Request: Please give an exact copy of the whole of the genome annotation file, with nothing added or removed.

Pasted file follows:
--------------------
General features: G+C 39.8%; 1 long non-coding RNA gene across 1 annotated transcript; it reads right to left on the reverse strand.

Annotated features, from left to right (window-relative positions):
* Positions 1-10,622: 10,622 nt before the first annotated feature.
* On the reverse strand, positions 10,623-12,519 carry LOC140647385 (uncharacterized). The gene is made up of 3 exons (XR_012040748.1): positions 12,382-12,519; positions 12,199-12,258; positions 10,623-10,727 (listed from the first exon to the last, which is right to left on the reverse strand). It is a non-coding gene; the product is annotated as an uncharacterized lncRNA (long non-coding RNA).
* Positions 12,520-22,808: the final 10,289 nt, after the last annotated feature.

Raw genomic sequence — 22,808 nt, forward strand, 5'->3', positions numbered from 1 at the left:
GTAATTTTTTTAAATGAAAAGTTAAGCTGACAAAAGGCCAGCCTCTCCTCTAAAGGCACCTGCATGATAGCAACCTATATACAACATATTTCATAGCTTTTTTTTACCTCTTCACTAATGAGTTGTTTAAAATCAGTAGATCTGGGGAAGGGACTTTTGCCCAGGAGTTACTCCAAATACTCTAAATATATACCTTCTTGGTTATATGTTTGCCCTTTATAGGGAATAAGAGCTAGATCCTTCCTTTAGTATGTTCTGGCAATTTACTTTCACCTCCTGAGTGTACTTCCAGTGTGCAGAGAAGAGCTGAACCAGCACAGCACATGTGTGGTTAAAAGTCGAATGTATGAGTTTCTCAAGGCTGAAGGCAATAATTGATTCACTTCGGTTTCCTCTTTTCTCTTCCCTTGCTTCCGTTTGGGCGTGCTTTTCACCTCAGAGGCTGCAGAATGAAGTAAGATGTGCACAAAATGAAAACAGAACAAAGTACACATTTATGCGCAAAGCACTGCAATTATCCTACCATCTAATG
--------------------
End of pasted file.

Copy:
General features: G+C 39.8%; 1 long non-coding RNA gene across 1 annotated transcript; it reads right to left on the reverse strand.

Annotated features, from left to right (window-relative positions):
* Positions 1-10,622: 10,622 nt before the first annotated feature.
* On the reverse strand, positions 10,623-12,519 carry LOC140647385 (uncharacterized). The gene is made up of 3 exons (XR_012040748.1): positions 12,382-12,519; positions 12,199-12,258; positions 10,623-10,727 (listed from the first exon to the last, which is right to left on the reverse strand). It is a non-coding gene; the product is annotated as an uncharacterized lncRNA (long non-coding RNA).
* Positions 12,520-22,808: the final 10,289 nt, after the last annotated feature.

Raw genomic sequence — 22,808 nt, forward strand, 5'->3', positions numbered from 1 at the left:
GTAATTTTTTTAAATGAAAAGTTAAGCTGACAAAAGGCCAGCCTCTCCTCTAAAGGCACCTGCATGATAGCAACCTATATACAACATATTTCATAGCTTTTTTTTACCTCTTCACTAATGAGTTGTTTAAAATCAGTAGATCTGGGGAAGGGACTTTTGCCCAGGAGTTACTCCAAATACTCTAAATATATACCTTCTTGGTTATATGTTTGCCCTTTATAGGGAATAAGAGCTAGATCCTTCCTTTAGTATGTTCTGGCAATTTACTTTCACCTCCTGAGTGTACTTCCAGTGTGCAGAGAAGAGCTGAACCAGCACAGCACATGTGTGGTTAAAAGTCGAATGTATGAGTTTCTCAAGGCTGAAGGCAATAATTGATTCACTTCGGTTTCCTCTTTTCTCTTCCCTTGCTTCCGTTTGGGCGTGCTTTTCACCTCAGAGGCTGCAGAATGAAGTAAGATGTGCACAAAATGAAAACAGAACAAAGTACACATTTATGCGCAAAGCACTGCAATTATCCTACCATCTAATG